While morning sickness, fatigue, and back pain are frequent complaints during pregnancy, leg and foot problems are just as common, particularly during the last trimester. Fortunately, chances are these ailments will disappear after you deliver. In the meantime, there are some things you can do to alleviate discomfort.
Beginning early in your pregnancy, alternate circulation-boosting exercise with the proper amount of rest (prop those feet and legs up!). This can prevent foot and leg problems from developing in the first place. But if those aches have already begun, here's the scoop on what's causing them and what you can do about it.
Raised hormone levels cause you to retain water during pregnancy, making you feel swollen and bloated. Your body needs this extra fluid so it can do the work of carrying nutrients and oxygen to your baby, explains David S. Levine, MD, an orthopedist at the Hospital for Special Surgery in New York City.
Although swelling is not a huge concern, consult your doctor if you notice swelling of your face and hands along with blurred vision, severe or constant headaches, and weight gain of more than a pound a day. These can be signs of preeclampsia, a serious condition.
Typically, fluid retention is particularly pronounced in your feet, ankles, and calves because your growing uterus puts pressure on the veins that carry blood back from your lower body. This partially blocks blood flow, keeping fluid in your legs and feet.
Blood vessels are also smallest in your foot and ankle, adds Dr. Levine, so your body has difficulty accommodating the extra fluid pouring in there.
Jane Anderson, a podiatrist at the Food and Ankle Center in Durham, North Carolina, offers some ideas for relief:
Some women can't escape leg cramps (commonly called charley horses) during pregnancy. These painful muscle contractions usually occur in the calf. It's believed that leg cramps occur because of a calcium deficiency and too much phosphorous (found in diet sodas and processed meats, so go easy on those foods), says Enid Leikin, MD, an ob-gyn at Westchester Medical Center in Valhalla, New York. Cramps are common at night when legs and feet are tired. Dr. Leikin suggests eating more dairy products or asking your doctor about calcium supplements. Women who get leg cramps may also have a potassium deficiency. Some expectant mothers report that snacking on potassium-rich bananas or dried apricots nips those cramps in the bud.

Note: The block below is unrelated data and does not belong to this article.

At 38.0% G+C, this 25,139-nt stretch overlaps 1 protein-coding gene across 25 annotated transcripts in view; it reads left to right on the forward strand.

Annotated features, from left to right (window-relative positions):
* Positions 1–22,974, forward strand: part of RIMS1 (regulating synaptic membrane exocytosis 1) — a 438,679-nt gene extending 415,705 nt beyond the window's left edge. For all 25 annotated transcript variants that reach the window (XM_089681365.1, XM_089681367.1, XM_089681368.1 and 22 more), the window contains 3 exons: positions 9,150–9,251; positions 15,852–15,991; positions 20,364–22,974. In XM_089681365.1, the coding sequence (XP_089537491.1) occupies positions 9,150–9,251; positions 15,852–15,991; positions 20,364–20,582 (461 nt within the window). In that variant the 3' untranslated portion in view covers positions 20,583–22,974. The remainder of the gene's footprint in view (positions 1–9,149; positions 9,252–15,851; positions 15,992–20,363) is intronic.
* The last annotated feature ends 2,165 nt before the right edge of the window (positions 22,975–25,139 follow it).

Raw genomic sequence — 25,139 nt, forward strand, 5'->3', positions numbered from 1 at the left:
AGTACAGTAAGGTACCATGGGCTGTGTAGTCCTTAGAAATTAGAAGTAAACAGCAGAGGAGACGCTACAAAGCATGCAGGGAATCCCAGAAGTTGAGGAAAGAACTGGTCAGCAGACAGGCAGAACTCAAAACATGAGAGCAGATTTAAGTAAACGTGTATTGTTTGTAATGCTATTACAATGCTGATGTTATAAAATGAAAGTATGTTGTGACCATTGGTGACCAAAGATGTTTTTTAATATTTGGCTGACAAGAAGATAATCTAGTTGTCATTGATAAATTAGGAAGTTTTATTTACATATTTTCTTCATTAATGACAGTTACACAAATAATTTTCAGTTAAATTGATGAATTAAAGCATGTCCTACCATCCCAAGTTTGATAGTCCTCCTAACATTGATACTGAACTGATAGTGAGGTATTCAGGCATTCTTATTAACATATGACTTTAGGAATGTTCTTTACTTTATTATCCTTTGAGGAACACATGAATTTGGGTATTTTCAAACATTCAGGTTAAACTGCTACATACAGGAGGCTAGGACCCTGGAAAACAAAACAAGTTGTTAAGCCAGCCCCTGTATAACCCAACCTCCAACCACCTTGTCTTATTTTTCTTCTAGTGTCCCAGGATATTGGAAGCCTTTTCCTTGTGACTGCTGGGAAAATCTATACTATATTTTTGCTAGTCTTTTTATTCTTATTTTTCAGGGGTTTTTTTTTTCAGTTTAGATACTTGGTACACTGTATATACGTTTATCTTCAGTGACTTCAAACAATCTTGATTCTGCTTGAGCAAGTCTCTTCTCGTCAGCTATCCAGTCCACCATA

Besides dietary changes, you can prevent leg cramps by revving up your circulation -- take a 15- to 20-minute walk in the evening. Also avoid standing or sitting in one position for too long; both cause fluid to accumulate, making your legs feel heavy or full of pressure.
If you find yourself in the middle of a leg cramp, try to ease the pain by resting your calf on a hot-water bottle or flexing your foot to stretch the calf. The best way to ease the pain of a foot cramp is to walk it out. But if it's the middle of the night and you don't feel like getting out of bed, try grasping your foot with both hands and gently pressing your thumbs into the arch, pushing toward your toes.
As if tired, aching legs aren't enough, about 20 percent of women develop varicose veins -- those ugly, blue, swollen, ropelike veins -- during pregnancy. Pregnant women have up to 40 percent more blood in their circulatory system and this extra blood increases the amount of pressure on the veins walls, causing veins to stretch so much that their valves don't close properly. Faulty valves allow blood to pool in the veins, causing them to become varicose. You're more likely to get varicose veins if you gain too much weight, stand for long periods during the day, or if your mother had them (they're hereditary).
With varicose veins, many women complain of aching in the legs, as well as heaviness, fatigue, and pressure. Although these symptoms usually subside after pregnancy, they tend to worsen with each new baby.
As with other leg problems, increasing circulation can help relieve discomfort -- and even prevent varicose veins in the first place. Ronald Dee, MD, a vein specialist in Stamford, Connecticut, recommends taking a walk every day or doing other low-impact exercises such as swimming or bicycling. If you can't exercise, try sitting in a rocking chair several times a day; use your legs to gently rock back and forth to encourage better blood flow.
The gentle pressure of stockings can relieve achiness, too. Put them on before you get out of bed so blood doesn't have a chance to pool at your ankles. Also ask your doctor about prescription-strength hose.
Once you've had the baby, you may choose laser therapy or surgery to remove the veins.
Besides the discomforts of pregnancy, all that swelling may make it tough to squeeze your feet into your usual heels or boots. It's not unusual for an expectant mom to go up a half to a full size in shoes, says Dr. Anderson. In addition to fluid retention, the hormone relaxin, released primarily during the third trimester to relax your pelvic ligaments for childbirth, flattens and lengthens foot ligaments.
In addition to needing larger shoes, your feet also need extra support and comfort. Since your center of gravity is constantly shifting as you gain weight, you need to wear shoes that actually balance you, and that means it's best to avoid high heels. Choose shoes with a broad-based one- to two-inch stacked heel. For a dressy or office shoe, try an Aerosoles style with a crepe sole for shock absorption. If you're looking for a walking or athletic shoe, buy a running sneaker, which also offers more shock absorption. If width is an issue for you, buy men's shoes in an equivalent size -- they're cut wider.
Here are some more shoe-buying tips from Dr. Anderson:
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